Employers shall update the risk assessment of the workplaces to reflect the COVID-19 outbreak


Now is a time of state emergency in Bulgaria and all resources are invested in the COVID-19 outbreak management. There is no doubt that a key question all employers are now facing is whether the specifics of their business allow for the implementation of the “work from home” option. Respectively, how dangerous it is for their employees who work “on field” to continue performing their day-to-day functions given the risk of contamination

The competent Bulgarian authorities which manage the COVID-19 crisis in Bulgaria have not provided any criteria to answer these questions. It is left therefore to the employers’ discretion to decide if they may safely continue their operations and ask employees to come in the workplace or if the business is to be temporary closed with all negative economic consequences thereof. Employers are to make this decision considering that they bear responsibility for the employees’ health and lives.

Therefore, the employers must base their decision on the updated risk assessment of the workplace. The update needs to evaluate the COVID-19 spread and to envisage specific technical and organizational measures to minimize the risk of contamination. The risk assessment is updated by the employer following consultations with the labor medicine office which is to provide concrete suggestions for measures to be implemented. Employers however remain responsible for the strict compliance with the adopted measures.

The update of the risk assessment also needs to reflect the instructions of the General state inspector that have been shared with the unions of employers in Bulgaria. Those instructions contain anti-epidemic measures that aim at preventing the spread of the COVID-19 virus among employees.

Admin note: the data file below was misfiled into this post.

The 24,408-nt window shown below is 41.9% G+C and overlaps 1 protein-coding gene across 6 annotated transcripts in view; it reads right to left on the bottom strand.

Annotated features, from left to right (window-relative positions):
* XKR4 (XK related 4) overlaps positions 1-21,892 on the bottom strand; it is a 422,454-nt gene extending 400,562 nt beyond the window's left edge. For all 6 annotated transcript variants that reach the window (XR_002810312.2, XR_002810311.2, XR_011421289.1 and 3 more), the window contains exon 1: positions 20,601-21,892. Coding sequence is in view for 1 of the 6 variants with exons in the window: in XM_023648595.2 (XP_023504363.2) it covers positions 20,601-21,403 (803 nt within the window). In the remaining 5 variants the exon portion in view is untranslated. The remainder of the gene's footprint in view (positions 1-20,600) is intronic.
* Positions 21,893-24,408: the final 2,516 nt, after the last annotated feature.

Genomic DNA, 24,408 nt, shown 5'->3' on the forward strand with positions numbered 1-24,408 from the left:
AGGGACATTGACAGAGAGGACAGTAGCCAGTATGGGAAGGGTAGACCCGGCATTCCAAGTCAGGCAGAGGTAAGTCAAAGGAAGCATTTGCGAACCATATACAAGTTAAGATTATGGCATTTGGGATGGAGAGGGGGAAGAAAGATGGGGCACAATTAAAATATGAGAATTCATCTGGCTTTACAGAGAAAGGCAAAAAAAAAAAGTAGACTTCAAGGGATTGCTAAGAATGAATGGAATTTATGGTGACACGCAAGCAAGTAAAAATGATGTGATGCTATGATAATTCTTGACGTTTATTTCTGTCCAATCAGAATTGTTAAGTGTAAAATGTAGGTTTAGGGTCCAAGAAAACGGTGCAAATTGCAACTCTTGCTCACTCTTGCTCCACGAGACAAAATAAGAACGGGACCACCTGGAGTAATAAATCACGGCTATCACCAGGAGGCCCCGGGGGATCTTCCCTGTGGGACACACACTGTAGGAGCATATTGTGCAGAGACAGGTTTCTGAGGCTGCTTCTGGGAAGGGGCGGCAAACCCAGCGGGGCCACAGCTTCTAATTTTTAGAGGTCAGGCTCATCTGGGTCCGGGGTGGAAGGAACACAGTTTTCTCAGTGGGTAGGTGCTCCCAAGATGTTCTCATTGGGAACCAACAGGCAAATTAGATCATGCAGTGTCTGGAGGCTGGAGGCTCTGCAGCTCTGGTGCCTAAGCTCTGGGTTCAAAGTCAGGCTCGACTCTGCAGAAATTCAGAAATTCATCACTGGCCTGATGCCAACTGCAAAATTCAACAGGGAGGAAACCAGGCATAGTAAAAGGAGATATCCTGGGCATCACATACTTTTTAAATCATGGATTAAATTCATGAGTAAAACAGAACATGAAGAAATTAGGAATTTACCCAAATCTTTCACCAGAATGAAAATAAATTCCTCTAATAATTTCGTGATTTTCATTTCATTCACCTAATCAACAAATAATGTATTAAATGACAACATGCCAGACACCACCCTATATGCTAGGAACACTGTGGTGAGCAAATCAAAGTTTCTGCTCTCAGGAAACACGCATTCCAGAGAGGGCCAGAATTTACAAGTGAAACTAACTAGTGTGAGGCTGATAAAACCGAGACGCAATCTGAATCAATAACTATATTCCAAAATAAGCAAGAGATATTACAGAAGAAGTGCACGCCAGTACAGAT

The updated risk assessments may contain the following organizational measures:

  • Assessment of the level of possibility that the disease may spread at the employer – what is the likelihood that the employees may be exposed to a risk of contamination given the specifics of their day-to-day activities? Some material questions here include: do the employees have direct contact with third parties other than their colleagues; are the employees’ working stations distant enough (at least 1 – 1,5 meter away); are there too many employees in one premise (such as “open space offices”);
  • Performance of an emergency instruction to all employees so that they are informed on the potential risks related to the spreading of the virus and the mitigation measures undertaken by the employer;
  • Establishing a new cleaning protocol where the premises are cleaned (including disinfected) in shorter intervals and the employees are provided with more physiological breaks so that they have enough time for their personal hygiene;
  • Establishing a procedure to be followed to inform employees in the event a colleague is diagnosed with COVID-19;
  • Introducing a procedure to be followed if it is established that an employee has been in contact with a sick individual.

The technical measures employers may implement include:

  • Provision of sanitizers and other disinfectants to be used by the employees;
  • Provision of personal protection measures for the employees – masks, gloves and other as needed depending on the specific activities performed by the employees;
  • Ensuring special containers to be used for the waste generated using protection measures by the employees.

The employer issues an order to update the risk assessment once the consultations with the labor medicine office are finalized.

For further information contact:

Ilya Komarevski, partner

Mileslava Bogdanova-Misheva, senior associate